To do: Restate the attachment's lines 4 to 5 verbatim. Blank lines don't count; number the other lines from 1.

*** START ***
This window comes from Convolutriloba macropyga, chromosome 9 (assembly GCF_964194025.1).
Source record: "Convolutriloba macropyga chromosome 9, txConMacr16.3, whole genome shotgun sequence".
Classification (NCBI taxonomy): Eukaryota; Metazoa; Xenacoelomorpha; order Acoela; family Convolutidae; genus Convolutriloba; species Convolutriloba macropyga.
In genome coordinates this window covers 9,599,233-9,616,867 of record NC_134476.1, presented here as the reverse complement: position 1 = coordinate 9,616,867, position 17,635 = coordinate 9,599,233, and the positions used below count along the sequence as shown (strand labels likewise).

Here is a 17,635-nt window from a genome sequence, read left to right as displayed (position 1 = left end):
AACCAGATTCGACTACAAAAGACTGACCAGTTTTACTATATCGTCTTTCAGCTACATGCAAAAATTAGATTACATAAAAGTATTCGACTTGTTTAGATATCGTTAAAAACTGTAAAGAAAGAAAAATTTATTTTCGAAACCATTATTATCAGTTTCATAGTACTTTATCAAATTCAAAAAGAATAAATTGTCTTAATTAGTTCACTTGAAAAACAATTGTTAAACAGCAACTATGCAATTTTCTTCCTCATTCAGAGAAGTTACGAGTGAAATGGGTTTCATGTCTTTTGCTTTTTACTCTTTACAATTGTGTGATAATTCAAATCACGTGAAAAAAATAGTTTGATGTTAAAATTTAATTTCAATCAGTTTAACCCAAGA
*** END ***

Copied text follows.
In genome coordinates this window covers 9,599,233-9,616,867 of record NC_134476.1, presented here as the reverse complement: position 1 = coordinate 9,616,867, position 17,635 = coordinate 9,599,233, and the positions used below count along the sequence as shown (strand labels likewise).

Here is a 17,635-nt window from a genome sequence, read left to right as displayed (position 1 = left end):